Presentation Authors: Christopher Corbett*, Lydia Frenzel-Sulyok, Michael Shin, Philadelphia, PA, Philip Low, West Lafayette, IN, Sunil Singhal, Thomas Guzzo, Philadelphia, PA
Introduction: Patients with renal cell carcinoma (RCC) commonly develop metastatic disease, and 5-year survival in patients with untreated metastases is poor. The lungs are the second most common site of RCC metastases, and pulmonary metastasectomy can more than double 5-year survival in these patients. Intraoperative molecular imaging (IMI) has been used to identify thoracic metastases for a variety of primary tumors, including colorectal cancer and osteosarcomas. Here we describe our findings from clinical trials utilizing three different fluorescent dyes and their ability to identify thoracic RCC metastases: EC17, which fluoresces in the visible spectrum, and ICG and OTL38, which both fluoresce in the near-infrared region (NIR).
Methods: All studies were approved by our institution&[prime]s Institutional Review Board and all patients gave informed consent. Patients received one of three dyes: EC17, ICG, or OTL38. Depending on the dye infused, patients were infused between 4 and 24 hours prior to surgery at doses ranging from 0.025 to 5 mg/kg. All tumors were imaged either in vivo and/or ex vivo. Fluorescence signal intensities of tumor and surrounding tissues were compared to compute tumor to background ratios (TBR), which were quantified using ImageJ. TBRs greater than 2 were considered positive for fluorescence.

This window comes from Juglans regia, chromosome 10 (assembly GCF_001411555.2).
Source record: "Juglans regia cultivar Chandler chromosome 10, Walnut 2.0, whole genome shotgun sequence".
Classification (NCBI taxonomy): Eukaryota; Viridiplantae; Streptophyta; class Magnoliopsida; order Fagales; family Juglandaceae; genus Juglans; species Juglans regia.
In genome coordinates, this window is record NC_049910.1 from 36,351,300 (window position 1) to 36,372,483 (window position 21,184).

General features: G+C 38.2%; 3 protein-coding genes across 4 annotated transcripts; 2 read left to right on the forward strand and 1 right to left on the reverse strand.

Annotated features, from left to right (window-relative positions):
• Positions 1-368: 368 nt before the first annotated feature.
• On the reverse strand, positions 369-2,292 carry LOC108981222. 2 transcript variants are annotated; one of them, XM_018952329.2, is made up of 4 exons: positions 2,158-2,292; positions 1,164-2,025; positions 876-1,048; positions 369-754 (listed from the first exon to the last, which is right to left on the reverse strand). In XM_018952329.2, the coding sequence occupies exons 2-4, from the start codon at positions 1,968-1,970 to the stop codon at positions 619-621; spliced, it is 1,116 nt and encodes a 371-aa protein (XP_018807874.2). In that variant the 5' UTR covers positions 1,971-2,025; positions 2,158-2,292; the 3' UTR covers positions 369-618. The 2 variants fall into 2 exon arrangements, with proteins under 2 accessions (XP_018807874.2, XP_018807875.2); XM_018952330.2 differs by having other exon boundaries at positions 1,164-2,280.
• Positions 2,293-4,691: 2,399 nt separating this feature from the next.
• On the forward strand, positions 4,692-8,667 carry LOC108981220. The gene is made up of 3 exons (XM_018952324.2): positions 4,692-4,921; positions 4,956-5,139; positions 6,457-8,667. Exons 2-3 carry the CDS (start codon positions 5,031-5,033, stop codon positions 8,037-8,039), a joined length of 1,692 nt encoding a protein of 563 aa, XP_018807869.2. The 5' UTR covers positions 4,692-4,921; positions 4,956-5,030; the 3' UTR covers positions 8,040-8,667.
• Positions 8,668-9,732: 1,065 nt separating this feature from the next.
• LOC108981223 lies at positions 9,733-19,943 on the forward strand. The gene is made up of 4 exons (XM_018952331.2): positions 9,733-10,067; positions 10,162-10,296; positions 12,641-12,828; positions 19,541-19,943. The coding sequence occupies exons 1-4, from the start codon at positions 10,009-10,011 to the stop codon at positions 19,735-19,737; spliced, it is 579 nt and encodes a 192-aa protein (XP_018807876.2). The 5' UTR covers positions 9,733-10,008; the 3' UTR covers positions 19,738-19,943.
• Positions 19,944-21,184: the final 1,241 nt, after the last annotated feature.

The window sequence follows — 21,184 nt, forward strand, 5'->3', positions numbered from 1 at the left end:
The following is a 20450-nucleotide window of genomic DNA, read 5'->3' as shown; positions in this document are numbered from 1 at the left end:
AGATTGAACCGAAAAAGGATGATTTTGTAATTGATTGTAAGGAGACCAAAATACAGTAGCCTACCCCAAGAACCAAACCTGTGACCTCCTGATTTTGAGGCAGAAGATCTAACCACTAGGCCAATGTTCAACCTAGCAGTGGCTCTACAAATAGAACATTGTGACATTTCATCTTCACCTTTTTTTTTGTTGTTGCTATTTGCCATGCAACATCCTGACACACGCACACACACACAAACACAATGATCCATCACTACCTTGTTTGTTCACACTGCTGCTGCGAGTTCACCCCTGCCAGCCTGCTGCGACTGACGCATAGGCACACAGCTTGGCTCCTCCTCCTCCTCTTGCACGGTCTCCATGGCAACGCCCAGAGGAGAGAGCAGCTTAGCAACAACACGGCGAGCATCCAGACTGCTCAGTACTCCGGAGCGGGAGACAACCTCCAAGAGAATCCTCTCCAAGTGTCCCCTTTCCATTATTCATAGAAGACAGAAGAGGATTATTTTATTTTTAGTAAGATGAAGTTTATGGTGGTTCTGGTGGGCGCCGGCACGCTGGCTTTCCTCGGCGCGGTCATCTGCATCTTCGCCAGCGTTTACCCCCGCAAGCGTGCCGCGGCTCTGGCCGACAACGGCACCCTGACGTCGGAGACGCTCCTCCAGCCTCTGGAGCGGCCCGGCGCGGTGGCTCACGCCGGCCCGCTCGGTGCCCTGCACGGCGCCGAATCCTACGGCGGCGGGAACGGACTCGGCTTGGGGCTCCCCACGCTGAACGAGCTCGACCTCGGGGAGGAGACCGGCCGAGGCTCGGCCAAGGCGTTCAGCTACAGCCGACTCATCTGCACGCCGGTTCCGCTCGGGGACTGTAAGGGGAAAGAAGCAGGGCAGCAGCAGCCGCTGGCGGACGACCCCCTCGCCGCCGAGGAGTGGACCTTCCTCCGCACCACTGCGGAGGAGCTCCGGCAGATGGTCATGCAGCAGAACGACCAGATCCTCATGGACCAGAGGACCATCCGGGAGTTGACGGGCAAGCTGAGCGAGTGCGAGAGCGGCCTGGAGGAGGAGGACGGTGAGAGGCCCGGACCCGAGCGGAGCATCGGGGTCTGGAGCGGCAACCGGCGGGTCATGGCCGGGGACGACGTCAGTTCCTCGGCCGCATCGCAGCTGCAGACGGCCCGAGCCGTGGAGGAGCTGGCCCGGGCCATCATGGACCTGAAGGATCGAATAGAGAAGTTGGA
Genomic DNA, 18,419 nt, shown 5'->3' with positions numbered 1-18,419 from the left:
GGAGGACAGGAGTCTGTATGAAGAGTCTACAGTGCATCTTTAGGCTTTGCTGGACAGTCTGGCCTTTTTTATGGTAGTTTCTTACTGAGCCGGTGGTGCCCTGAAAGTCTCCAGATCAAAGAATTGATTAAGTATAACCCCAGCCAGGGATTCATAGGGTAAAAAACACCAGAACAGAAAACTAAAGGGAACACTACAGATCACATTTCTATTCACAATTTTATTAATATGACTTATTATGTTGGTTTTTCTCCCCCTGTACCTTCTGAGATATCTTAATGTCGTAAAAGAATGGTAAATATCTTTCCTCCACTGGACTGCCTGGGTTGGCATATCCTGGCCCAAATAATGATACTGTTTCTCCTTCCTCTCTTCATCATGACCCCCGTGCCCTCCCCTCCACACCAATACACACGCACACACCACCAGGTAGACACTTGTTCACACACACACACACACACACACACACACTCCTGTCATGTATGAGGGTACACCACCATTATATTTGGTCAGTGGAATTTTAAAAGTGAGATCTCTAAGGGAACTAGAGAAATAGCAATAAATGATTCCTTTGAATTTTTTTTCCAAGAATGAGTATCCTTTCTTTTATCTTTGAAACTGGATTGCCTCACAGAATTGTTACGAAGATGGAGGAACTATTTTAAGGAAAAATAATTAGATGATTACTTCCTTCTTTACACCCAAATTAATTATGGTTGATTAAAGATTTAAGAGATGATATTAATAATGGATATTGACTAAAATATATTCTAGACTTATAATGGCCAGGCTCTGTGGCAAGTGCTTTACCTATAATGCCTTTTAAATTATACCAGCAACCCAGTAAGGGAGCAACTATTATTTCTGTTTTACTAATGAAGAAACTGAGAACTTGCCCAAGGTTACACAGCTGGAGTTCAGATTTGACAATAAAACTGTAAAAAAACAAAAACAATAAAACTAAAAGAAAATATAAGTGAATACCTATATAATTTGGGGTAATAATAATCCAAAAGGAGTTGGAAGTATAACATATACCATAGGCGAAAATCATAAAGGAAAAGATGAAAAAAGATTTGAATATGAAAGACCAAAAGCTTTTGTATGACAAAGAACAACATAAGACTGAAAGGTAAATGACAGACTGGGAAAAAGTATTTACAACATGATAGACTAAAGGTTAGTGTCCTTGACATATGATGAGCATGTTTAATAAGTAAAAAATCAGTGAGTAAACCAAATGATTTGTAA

Results: Five patients had pathology proven thoracic RCC metastases, 4 pulmonary and 2 lymphatic (Table 1). Metastases ranged in size from 1.1 to 3.9 cm. Two patients received EC17, two received ICG, and one received OTL38. Patients who received EC17 did not exhibit tumor fluorescence ex vivo. In patients receiving ICG and OTL38, pulmonary metastases had TBRs of 2.85 with ICG and 2.35 with OTL38. Lymphatic metastases had TBRs of 9.8 with ICG and 4.3 with OTL38.
Conclusions: Patients infused with dyes fluorescing in the NIR exhibited strong fluorescent signals in pulmonary and lymphatic thoracic metastases. The strongest fluorescent signals were present in lymphatic metastases, though this was not related to distance from the pleural surface. This preliminary data suggests IMI can serve as an effective adjunct to the surgeon in identifying thoracic RCC metastases. Future studies to assess the role of IMI in identifying RCC metastases in other locations are warranted.
Source of Funding: Research reported in this publication was supported by the National Center for Advancing Translational Sciences of the National Institutes of Health under award number TL1TR001880. The content is solely the responsibility of the authors and does not neces